hey got to this friend of mine. He didn’t have a cent on him. The thieves took a look in his wallet to confirm that he was as cash-less as he claimed to be. Satisfied that this guy really had nothing to rob, and didn’t even have a few pesos for lunch, he reached into his back pocket and pulled out a subway ticket.
“There you go, brother,” he said handing him the ticket, “now you can get home for lunch.”
The thieves made off with the valuables, and these guys were free to go home – without any cash, of course!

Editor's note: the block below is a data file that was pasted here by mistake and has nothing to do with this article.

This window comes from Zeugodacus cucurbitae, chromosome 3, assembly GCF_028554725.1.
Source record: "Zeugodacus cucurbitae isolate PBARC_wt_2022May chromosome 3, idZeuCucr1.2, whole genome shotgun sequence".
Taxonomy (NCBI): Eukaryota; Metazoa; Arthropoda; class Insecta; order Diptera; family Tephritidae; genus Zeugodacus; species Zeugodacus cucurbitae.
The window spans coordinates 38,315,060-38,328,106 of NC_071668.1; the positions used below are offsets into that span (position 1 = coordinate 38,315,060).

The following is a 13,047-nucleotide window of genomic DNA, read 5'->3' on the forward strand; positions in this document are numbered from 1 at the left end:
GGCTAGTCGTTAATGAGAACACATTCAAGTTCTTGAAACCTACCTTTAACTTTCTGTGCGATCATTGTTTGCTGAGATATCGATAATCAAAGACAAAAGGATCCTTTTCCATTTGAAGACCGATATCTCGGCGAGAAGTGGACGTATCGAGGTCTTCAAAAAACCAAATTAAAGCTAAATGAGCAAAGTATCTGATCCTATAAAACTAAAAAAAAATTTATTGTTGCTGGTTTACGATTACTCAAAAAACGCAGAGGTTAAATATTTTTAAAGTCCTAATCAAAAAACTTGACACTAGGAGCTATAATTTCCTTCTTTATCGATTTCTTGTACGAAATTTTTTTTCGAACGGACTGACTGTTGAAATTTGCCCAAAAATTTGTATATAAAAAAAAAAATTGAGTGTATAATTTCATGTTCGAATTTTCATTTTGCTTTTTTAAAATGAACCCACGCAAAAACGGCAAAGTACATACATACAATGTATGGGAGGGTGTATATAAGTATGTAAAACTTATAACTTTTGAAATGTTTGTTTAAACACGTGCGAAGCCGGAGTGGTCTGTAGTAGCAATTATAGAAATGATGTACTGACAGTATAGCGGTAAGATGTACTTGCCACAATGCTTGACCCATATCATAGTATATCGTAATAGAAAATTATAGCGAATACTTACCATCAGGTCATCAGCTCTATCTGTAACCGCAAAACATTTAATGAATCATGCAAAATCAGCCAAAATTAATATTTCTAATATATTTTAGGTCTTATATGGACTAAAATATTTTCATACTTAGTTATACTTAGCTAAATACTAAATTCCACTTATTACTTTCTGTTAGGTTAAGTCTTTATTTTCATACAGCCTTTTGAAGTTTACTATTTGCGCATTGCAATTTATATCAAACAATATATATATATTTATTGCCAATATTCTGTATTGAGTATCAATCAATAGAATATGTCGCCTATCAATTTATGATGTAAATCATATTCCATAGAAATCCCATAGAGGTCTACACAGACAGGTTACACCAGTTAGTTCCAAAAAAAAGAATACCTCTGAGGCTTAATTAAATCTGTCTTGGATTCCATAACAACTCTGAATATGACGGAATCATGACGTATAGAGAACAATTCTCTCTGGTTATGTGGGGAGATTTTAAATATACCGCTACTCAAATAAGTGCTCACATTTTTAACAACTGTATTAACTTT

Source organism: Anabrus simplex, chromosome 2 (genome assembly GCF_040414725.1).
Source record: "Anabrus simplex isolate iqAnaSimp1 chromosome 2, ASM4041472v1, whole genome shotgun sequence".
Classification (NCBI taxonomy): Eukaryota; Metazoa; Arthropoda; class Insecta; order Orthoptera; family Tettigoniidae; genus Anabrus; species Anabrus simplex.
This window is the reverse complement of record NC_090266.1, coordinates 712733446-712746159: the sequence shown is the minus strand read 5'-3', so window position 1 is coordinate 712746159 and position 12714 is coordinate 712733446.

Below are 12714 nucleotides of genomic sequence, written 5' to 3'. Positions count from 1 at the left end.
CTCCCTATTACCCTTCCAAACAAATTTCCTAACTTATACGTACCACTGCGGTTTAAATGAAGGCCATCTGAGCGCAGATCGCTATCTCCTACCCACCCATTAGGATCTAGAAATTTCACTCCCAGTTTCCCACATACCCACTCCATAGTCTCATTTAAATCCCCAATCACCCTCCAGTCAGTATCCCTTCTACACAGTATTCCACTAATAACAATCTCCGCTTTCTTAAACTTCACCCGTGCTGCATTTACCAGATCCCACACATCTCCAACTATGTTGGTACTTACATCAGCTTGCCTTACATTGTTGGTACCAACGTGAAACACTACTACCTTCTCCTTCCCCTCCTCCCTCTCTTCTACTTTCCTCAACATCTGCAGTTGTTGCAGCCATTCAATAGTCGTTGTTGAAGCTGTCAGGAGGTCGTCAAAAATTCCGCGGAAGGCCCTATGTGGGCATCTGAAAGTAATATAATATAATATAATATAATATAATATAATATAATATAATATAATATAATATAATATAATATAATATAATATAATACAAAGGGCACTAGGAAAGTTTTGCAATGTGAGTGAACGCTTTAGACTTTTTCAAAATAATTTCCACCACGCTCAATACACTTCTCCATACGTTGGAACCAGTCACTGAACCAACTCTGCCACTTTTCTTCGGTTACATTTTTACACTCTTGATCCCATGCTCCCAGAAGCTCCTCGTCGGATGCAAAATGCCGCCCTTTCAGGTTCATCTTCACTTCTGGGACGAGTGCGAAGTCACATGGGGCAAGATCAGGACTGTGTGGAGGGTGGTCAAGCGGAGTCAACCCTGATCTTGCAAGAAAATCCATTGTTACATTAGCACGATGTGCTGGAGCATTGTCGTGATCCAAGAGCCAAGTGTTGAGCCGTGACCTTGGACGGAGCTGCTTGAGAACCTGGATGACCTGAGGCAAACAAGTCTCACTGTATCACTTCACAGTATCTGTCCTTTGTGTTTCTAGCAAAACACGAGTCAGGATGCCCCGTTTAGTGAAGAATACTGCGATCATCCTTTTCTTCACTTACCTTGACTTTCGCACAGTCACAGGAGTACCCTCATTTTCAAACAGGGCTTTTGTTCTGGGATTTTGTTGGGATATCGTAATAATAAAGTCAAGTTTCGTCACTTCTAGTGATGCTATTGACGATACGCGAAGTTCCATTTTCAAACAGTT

But imagine that; a thief feels sorry for you and gives you a subway ticket to get home!
I’ve heard other similar stories where a petty thief is convinced that their “victim” has less than they do, so they actually give that person something! It sounds ironic, but now and then, it does happen.
Now, I have to point out that someone who looks like a foreigner (most expats) will usually have trouble convincing a thief that he is needier than the thief. Also, these stories are most certainly the exception rather than the rule. But the point is, that as far as I have heard, this would simply never happen in the U.S., not even if the thief thought the victim was worse off.
Mexican petty thieves are not someone you want to bump into, but they do have their etiquette.